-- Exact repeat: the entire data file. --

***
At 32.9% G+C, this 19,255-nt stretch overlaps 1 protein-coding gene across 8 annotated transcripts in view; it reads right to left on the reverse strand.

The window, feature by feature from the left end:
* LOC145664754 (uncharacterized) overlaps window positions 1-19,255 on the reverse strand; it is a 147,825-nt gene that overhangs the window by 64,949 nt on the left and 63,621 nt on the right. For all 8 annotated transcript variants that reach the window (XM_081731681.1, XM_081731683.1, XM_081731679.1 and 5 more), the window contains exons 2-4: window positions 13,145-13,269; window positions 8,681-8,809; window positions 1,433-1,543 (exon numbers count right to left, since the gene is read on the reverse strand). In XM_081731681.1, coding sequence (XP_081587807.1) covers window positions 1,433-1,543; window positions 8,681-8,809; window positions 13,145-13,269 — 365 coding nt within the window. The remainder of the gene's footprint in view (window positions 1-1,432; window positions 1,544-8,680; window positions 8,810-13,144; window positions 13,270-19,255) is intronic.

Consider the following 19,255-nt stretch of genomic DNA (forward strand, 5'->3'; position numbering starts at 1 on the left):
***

At 32.9% G+C, this 19,255-nt stretch overlaps 1 protein-coding gene across 8 annotated transcripts in view; it reads right to left on the reverse strand.

The window, feature by feature from the left end:
* LOC145664754 (uncharacterized) overlaps window positions 1-19,255 on the reverse strand; it is a 147,825-nt gene that overhangs the window by 64,949 nt on the left and 63,621 nt on the right. For all 8 annotated transcript variants that reach the window (XM_081731681.1, XM_081731683.1, XM_081731679.1 and 5 more), the window contains exons 2-4: window positions 13,145-13,269; window positions 8,681-8,809; window positions 1,433-1,543 (exon numbers count right to left, since the gene is read on the reverse strand). In XM_081731681.1, coding sequence (XP_081587807.1) covers window positions 1,433-1,543; window positions 8,681-8,809; window positions 13,145-13,269 — 365 coding nt within the window. The remainder of the gene's footprint in view (window positions 1-1,432; window positions 1,544-8,680; window positions 8,810-13,144; window positions 13,270-19,255) is intronic.

Consider the following 19,255-nt stretch of genomic DNA (forward strand, 5'->3'; position numbering starts at 1 on the left):